Thursday, 11 April 2013

A-Z Blogging Challenge: J is for Jack o' Lanterns

Jack o' Lantern by Madame Luciel
With their hollowed-out, glowing orange faces and distinctive silhouettes, Jack o' Lanterns are an instantly recognisable symbol of modern Halloween celebrations. Originally carved from turnips, beets, and other root vegetables, Jack o' Lanterns represented faries, spirits and the Will o' the Wisp phenomenon (lights / orbs that floated above marshland etc.) in Gaelic folklore and were part of the Samhain celebrations. 

Will o' the Wisp / Stingy Jack Folklore

One of the tales associated with Jack o' Lanterns is that of Stingy Jack, which comes from Ireland and Scotland and is similar to the story of Will o' the Wisp. Although there are many different variations, one version tells of a thief called Jack who is running from villagers from whom he has stolen. He meets the Devil,  who wants to take his soul, but Jack comes up with a plan in order to prolong his life for a little longer. 

Jack o' Lanterns by myself & Madame Luciel
He tells the Devil - who can take any form he pleases - to turn himself into a coin and allow himself to be found by the villagers. Then, when he makes himself disappear the villagers would begin to fight and their souls would be more susceptible to the Devil's trickery. The Devil agrees to the plan and jumps into Jack's wallet; however, he finds himself next to a cross, which has also been put there by Jack. The cross strips the Devil of his powers and he is trapped there. 

Before Jack releases the Devil, he forces him to promise never to take his soul, to which he agrees. When Jack eventually dies, his Earthly deeds mean that he is not allowed into Heaven, but because of the Devil's promise, he's not allowed into Hell either and so has nowhere to go. Jack asked how he would find his way in the dark without light and so the Devil mocked him by throwing him an ember from the fires of Hell, which would never extinguish. Jack then carved out a turnip, in which to put the light and endlessly roams the Earth, looking for a place to rest; thus he became known as Jack o' Lantern.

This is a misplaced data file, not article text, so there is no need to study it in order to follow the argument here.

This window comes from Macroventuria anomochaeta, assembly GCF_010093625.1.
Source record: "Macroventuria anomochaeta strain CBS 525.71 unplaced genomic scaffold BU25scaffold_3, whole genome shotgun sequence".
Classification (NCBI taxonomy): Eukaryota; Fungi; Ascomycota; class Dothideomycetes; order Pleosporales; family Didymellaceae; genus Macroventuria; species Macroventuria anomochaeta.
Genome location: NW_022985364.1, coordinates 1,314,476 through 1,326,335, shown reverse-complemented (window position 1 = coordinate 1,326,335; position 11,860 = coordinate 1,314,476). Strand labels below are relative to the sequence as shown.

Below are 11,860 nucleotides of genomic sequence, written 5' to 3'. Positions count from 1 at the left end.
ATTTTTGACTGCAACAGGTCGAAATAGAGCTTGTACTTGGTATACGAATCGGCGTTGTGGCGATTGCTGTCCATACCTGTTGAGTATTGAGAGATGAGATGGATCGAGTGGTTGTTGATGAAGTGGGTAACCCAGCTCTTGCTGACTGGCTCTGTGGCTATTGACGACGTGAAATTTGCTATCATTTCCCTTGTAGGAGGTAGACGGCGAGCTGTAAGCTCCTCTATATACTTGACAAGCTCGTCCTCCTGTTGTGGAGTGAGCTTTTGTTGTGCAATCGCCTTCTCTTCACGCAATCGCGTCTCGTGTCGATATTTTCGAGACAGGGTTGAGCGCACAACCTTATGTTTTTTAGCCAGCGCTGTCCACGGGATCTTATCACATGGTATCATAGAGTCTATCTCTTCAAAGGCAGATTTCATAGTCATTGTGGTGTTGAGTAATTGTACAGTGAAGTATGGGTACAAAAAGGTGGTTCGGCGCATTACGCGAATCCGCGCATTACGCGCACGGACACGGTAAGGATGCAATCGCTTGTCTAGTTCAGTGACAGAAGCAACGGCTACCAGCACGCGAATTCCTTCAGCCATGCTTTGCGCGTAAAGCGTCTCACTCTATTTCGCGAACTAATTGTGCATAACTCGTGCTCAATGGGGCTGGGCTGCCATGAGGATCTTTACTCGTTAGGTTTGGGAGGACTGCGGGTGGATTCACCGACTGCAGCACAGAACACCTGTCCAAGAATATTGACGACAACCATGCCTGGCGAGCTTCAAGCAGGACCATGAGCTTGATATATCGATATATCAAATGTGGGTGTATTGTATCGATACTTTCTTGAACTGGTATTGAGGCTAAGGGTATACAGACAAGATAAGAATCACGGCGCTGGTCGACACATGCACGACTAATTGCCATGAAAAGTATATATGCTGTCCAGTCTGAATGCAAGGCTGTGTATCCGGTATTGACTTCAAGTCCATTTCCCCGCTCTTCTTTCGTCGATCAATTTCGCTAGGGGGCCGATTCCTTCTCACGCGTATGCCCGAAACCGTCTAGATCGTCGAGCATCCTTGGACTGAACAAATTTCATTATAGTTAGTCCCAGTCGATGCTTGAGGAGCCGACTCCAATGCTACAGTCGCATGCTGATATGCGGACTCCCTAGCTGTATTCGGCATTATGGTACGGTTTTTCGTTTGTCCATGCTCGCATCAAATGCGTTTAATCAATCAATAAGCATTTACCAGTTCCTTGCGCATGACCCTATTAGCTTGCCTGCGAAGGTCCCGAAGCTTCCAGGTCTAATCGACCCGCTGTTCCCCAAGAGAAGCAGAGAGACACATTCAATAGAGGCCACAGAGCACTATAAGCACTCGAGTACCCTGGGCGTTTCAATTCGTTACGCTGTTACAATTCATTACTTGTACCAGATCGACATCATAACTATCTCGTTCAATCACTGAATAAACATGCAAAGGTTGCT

Modern Jack o' Lanterns

Jack o' Lanterns by Madame Luciel
Although pumpkins were never traditionally carved for Halloween, in the 19th century US, where pumpkins were harvested close to the Harvest Festival / Samhain / Halloween celebrations, they began to use these orange gourds. Their skin was much easier to carve and their size made it much easier to put candles inside of, and so the pumpkin became much more popular and synonymous with modern Halloween celebrations. 

Pumpkin Crafting

Death Jack o' Lantern by Kei of Unfortunately Oh!
Traditionally, pumpkin carving was limited to faces, but now there are a vast array of designs used by crafters; it really is an artform!

Witch Jack o' Lantern by Madame Luciel

Frankenstein's Monster Jack o' Lantern by Kei of Unfortunately Oh!

This post is part of the A-Z Blogging Challenge, 2013.


  1. Woot! Pumpkins! Good post!

  2. I have never heard the story before, and the pumpkin art is very cool indeed.

    1. There's another story about Jack trapping the Devil by tricking him into climbing up a tree and putting crosses around the base of it, and a few other version as well. Folklore is entertaining :)

  3. A great choice.

    I love the sound of the blogging challenge and may give it a go myself.

    Have a perfect day

    Yvonne - My Haunted Attic

  4. Jacko'lanterns! I needed a bit of Halloweenie today. XD Awesome.

    Cath from Dramatics and Words


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